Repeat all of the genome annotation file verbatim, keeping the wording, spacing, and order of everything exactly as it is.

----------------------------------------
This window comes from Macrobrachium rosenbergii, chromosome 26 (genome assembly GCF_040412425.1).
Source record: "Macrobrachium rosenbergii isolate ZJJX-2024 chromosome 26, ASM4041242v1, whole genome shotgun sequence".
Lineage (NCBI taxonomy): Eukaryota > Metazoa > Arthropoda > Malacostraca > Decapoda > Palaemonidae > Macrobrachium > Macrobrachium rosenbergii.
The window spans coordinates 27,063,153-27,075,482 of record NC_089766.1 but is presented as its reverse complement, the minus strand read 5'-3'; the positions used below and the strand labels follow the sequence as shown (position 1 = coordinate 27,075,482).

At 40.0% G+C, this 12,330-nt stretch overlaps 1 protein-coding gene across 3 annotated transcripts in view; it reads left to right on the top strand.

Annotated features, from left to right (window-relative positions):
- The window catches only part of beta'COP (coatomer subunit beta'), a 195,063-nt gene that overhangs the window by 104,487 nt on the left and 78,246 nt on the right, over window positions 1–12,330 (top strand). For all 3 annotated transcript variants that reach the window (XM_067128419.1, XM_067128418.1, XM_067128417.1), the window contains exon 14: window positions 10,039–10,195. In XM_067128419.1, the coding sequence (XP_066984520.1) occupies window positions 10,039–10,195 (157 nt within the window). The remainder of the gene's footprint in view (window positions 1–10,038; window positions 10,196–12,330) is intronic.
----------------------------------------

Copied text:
This window comes from Macrobrachium rosenbergii, chromosome 26 (genome assembly GCF_040412425.1).
Source record: "Macrobrachium rosenbergii isolate ZJJX-2024 chromosome 26, ASM4041242v1, whole genome shotgun sequence".
Lineage (NCBI taxonomy): Eukaryota > Metazoa > Arthropoda > Malacostraca > Decapoda > Palaemonidae > Macrobrachium > Macrobrachium rosenbergii.
The window spans coordinates 27,063,153-27,075,482 of record NC_089766.1 but is presented as its reverse complement, the minus strand read 5'-3'; the positions used below and the strand labels follow the sequence as shown (position 1 = coordinate 27,075,482).

At 40.0% G+C, this 12,330-nt stretch overlaps 1 protein-coding gene across 3 annotated transcripts in view; it reads left to right on the top strand.

Annotated features, from left to right (window-relative positions):
- The window catches only part of beta'COP (coatomer subunit beta'), a 195,063-nt gene that overhangs the window by 104,487 nt on the left and 78,246 nt on the right, over window positions 1–12,330 (top strand). For all 3 annotated transcript variants that reach the window (XM_067128419.1, XM_067128418.1, XM_067128417.1), the window contains exon 14: window positions 10,039–10,195. In XM_067128419.1, the coding sequence (XP_066984520.1) occupies window positions 10,039–10,195 (157 nt within the window). The remainder of the gene's footprint in view (window positions 1–10,038; window positions 10,196–12,330) is intronic.